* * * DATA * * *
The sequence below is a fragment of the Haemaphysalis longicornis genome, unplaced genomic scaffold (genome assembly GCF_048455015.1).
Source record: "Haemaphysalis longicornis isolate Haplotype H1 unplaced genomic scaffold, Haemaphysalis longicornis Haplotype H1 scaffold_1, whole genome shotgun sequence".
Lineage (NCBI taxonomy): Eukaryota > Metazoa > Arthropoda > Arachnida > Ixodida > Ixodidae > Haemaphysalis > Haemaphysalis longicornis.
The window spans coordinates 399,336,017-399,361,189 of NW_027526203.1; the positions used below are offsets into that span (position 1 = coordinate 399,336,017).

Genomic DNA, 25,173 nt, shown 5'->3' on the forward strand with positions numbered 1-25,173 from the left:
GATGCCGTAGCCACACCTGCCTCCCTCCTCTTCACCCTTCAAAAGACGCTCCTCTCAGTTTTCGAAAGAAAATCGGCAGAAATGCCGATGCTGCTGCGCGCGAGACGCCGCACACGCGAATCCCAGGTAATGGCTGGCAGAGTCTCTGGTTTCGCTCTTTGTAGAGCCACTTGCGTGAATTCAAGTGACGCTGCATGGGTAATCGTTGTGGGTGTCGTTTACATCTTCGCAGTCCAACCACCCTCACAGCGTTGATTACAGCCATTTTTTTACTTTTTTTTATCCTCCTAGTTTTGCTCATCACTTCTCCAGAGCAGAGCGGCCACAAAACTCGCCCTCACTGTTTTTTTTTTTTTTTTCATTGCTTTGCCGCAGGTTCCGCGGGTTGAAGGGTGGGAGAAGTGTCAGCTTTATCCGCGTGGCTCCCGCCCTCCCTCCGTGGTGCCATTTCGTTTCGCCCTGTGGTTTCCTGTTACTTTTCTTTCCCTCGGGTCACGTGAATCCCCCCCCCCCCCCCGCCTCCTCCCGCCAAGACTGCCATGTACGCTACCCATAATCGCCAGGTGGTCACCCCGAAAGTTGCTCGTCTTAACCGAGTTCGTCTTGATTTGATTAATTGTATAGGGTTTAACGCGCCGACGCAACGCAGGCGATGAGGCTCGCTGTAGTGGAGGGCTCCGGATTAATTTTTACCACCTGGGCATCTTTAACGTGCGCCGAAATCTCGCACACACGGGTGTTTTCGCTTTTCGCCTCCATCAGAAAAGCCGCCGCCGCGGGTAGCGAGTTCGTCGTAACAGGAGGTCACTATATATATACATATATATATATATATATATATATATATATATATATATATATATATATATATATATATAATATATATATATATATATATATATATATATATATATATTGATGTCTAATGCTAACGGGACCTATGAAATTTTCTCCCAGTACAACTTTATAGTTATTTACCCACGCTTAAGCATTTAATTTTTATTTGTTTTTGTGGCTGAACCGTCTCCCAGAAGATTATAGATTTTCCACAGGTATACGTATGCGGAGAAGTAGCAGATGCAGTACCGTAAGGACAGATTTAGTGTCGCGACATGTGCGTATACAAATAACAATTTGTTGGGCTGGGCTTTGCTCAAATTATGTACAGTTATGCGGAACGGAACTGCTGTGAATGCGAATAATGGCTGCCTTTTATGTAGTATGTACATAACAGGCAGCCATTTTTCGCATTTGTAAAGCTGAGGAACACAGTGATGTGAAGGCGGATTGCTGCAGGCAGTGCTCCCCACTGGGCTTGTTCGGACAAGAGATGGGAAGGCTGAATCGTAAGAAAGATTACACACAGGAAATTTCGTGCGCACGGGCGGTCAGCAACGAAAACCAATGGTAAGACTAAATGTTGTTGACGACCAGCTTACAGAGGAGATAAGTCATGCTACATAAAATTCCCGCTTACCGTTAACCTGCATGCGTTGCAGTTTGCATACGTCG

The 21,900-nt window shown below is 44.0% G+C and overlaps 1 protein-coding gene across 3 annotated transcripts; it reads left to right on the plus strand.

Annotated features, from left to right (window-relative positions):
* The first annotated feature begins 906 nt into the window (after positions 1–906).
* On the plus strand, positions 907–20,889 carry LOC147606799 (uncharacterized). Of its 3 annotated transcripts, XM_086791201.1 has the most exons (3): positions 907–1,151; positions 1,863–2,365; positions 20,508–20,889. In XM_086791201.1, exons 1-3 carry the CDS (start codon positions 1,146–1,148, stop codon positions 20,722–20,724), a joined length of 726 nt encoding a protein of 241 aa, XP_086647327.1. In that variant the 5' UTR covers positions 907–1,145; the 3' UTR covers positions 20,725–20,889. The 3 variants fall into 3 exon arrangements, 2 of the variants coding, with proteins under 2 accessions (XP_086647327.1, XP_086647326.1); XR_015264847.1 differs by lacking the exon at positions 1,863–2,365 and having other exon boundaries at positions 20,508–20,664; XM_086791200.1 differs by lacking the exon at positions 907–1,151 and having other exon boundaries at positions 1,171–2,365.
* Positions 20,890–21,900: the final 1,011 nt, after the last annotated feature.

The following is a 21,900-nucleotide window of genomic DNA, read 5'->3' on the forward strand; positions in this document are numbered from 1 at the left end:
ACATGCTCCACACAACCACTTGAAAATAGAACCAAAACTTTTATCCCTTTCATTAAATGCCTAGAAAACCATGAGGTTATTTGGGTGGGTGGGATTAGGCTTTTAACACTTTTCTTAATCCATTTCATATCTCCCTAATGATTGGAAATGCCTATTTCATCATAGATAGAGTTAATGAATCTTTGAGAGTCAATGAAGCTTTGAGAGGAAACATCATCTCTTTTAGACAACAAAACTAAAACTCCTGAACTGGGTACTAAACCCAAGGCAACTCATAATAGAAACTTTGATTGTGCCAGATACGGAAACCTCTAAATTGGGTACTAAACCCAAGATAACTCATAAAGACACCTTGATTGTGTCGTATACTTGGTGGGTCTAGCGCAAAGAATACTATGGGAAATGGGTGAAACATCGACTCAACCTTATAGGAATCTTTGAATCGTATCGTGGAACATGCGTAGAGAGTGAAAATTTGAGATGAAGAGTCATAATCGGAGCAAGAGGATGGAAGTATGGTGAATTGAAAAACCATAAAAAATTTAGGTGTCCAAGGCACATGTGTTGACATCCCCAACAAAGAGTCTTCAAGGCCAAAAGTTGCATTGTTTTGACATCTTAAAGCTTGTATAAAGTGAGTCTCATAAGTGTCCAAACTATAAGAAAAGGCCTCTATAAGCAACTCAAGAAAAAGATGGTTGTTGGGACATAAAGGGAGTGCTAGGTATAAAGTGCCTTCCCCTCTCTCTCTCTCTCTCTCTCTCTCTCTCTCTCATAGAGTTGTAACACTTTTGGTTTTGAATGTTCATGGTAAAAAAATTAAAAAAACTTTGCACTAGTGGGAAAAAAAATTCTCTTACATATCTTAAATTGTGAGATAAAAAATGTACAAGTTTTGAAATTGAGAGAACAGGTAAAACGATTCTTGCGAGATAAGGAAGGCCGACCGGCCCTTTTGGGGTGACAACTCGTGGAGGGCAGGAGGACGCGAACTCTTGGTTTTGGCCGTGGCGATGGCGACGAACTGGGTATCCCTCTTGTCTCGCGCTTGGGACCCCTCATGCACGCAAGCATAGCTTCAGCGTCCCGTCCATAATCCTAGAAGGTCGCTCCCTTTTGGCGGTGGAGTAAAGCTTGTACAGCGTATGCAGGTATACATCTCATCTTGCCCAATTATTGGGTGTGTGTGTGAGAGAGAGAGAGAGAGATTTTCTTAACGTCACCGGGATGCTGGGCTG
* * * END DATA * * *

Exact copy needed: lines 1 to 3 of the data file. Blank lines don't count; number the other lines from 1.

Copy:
The sequence below is a fragment of the Haemaphysalis longicornis genome, unplaced genomic scaffold (genome assembly GCF_048455015.1).
Source record: "Haemaphysalis longicornis isolate Haplotype H1 unplaced genomic scaffold, Haemaphysalis longicornis Haplotype H1 scaffold_1, whole genome shotgun sequence".
Lineage (NCBI taxonomy): Eukaryota > Metazoa > Arthropoda > Arachnida > Ixodida > Ixodidae > Haemaphysalis > Haemaphysalis longicornis.